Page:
‘No possible justification’: Detroit mayor, police chief respond to threat of federal agent deployment

Local leaders disagree with deployment of federal agents amid peaceful protests

Protesters march in protest of the death of George Floyd, Saturday, June 6, 2020, in Detroit. The death of George Floyd at the hands of police last month in Minneapolis has sparked nationwide protests for police reform. (Nicole Hester/Mlive.com/Ann Arbor News via AP) (Nicole Hester, Nicole Hester/Mlive.com)

DETROIT – U.S. President Donald Trump has threatened to deploy federal agents to cities across the country, including Detroit, amid ongoing national protests.

However, most protests have been peaceful in recent weeks -- especially in Detroit.

Detroit Mayor Mike Duggan and police Chief James Craig issued the following statement in response to Trump’s threat:

“Neither the City of Detroit nor the Detroit Police Department has had any contact from any representative of the federal government about any plans to sends DHS officers to Detroit. There could be no possible justification for such an action. The Detroit Police Department has had the support of the Detroit community in making sure our City did not have a single store looted or a single fire started during the protests.

“Unlike nearly every other major city in the country, the Detroit Police Department never requested assistance from the National Guard -- we handled our issues as a community. We definitely have no need for any federal presence being sent in now.”

Michigan Governor Gretchen Whitmer and Attorney General Dana Nessel are both also against the idea of deploying federal agents in Michigan -- and they both seriously question the motivation behind it.

“It is deeply disturbing that President Trump is once again choosing to spread hateful rhetoric and attempting to suppress the voices of those he doesn’t agree with. Quite frankly, the president doesn’t know the first thing about Detroit. If he did, he would know that for nearly two months now, Detroiters have gathered to peacefully protest the systemic racism and discrimination that Black Americans face every day,” Whitmer said. “There is no reason for the president to send federal troops into a city where people are demanding change peacefully and respectfully. If the president actually wants to help the people of Michigan, he can start by picking up the phone and telling Mitch McConnell to pass the HEROES Act, so we can provide immediate relief to Michigan’s families, schools, and small businesses.”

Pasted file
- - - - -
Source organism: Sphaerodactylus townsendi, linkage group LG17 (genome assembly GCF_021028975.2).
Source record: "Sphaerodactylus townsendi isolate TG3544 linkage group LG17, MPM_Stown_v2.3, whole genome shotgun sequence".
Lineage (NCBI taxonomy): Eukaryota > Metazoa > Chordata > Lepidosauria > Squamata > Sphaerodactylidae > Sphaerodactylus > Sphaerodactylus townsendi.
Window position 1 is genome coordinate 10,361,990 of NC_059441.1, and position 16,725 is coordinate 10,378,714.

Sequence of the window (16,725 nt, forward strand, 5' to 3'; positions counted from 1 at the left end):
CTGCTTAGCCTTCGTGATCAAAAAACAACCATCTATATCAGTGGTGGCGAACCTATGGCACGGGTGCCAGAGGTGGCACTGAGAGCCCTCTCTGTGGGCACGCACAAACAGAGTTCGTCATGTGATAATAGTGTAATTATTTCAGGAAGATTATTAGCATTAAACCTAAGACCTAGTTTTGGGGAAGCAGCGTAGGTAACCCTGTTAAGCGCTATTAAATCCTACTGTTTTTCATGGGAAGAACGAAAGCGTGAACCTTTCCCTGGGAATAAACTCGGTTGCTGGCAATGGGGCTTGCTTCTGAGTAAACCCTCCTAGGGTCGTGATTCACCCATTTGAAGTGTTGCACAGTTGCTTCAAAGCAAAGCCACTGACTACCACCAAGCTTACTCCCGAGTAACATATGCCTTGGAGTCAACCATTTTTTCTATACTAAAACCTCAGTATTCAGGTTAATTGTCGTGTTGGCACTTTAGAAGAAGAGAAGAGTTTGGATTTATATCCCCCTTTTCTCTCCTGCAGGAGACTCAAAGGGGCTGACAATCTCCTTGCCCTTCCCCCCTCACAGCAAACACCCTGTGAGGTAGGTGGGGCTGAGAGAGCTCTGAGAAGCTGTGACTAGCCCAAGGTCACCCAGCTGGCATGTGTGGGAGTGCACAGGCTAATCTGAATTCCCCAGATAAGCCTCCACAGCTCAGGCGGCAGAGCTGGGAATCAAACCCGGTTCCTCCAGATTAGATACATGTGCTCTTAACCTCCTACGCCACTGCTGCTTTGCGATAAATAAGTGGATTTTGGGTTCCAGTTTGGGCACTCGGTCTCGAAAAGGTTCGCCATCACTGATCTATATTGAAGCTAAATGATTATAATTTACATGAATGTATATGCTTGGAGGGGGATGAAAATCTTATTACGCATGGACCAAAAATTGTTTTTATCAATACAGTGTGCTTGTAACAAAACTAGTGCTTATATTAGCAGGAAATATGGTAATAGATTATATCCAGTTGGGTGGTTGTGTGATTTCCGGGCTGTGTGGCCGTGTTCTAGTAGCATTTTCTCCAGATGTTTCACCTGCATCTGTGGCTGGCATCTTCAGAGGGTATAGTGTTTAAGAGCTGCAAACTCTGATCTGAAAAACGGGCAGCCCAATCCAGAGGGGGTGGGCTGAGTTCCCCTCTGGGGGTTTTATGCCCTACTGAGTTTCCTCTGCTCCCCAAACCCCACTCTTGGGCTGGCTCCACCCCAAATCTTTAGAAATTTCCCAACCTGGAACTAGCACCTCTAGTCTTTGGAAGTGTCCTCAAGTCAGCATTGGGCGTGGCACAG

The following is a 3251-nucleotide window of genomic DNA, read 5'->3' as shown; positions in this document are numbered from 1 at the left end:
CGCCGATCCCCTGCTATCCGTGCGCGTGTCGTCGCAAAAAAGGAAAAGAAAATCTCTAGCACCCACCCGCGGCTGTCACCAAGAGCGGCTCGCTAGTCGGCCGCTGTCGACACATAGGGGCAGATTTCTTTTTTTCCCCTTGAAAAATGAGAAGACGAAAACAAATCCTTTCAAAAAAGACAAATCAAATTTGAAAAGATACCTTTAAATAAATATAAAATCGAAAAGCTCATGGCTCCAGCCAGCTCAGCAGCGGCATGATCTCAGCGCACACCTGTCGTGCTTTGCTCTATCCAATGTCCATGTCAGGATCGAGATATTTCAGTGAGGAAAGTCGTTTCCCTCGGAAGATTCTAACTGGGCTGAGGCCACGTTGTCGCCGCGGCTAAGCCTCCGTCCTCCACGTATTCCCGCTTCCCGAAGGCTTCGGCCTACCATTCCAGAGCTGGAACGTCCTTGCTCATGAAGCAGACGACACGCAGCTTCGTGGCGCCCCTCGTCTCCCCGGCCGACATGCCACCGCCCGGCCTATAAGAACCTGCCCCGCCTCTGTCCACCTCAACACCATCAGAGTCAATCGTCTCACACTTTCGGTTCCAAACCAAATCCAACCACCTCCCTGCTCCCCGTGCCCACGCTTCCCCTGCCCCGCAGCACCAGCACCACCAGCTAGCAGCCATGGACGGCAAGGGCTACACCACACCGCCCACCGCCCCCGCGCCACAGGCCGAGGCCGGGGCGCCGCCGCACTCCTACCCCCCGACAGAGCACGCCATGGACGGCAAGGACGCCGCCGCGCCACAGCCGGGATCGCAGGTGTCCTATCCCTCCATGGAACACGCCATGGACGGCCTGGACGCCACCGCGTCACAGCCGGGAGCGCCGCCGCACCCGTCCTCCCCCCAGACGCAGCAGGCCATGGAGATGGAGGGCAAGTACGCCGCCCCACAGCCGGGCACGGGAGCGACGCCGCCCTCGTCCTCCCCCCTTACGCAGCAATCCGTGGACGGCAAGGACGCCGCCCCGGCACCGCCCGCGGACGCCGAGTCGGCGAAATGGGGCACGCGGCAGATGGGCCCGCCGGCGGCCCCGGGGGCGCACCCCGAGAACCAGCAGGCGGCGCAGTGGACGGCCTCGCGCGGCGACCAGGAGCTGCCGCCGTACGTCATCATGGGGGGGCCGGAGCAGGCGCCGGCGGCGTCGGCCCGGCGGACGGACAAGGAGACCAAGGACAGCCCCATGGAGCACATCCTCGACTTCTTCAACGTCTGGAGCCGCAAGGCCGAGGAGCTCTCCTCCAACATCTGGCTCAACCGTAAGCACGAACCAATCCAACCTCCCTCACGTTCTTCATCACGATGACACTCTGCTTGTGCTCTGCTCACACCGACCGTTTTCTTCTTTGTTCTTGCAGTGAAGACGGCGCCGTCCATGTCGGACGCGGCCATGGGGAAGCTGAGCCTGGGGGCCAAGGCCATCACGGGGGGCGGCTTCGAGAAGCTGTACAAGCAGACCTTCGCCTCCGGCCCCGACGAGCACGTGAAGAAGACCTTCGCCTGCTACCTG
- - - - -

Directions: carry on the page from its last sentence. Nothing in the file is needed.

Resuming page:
“President Trump’s politically motivated threat to send ‘more federal law enforcement’ to Detroit, among other cities, has nothing to do with protecting public health or safety. It is about using the power of his office as a cudgel to punish those who use their constitutionally guaranteed rights to express views he disagrees with. Such threats undermine peace and stability in our communities by unnecessarily escalating tensions and encroaching on states’ rights,” Nessel said. “We are a nation of laws, and the President’s attempts to intimidate our communities with threats of violence could not be more un-American.”

The Chicago Tribune, citing anonymous sources, reported Monday that Trump planned to deploy 150 federal agents to Chicago. The ACLU of Oregon has sued in federal court over the agents’ presence in Portland, and the organization’s Chicago branch said it would similarly oppose a federal presence.

“We’re going to have more federal law enforcement, that I can tell you,” Trump said Monday. “In Portland, they’ve done a fantastic job. They’ve been there three days and they really have done a fantastic job in a very short period of time.”

Top leaders in the U.S. House said Sunday they were “alarmed” by the Trump administration’s tactics in Portland and other cities. They’ve called on federal inspectors general to investigate.

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President threatens to send troops to American cities over protests

About the Author:

Cassidy Johncox is a senior digital news editor covering stories across the spectrum, with a special focus on politics and community issues.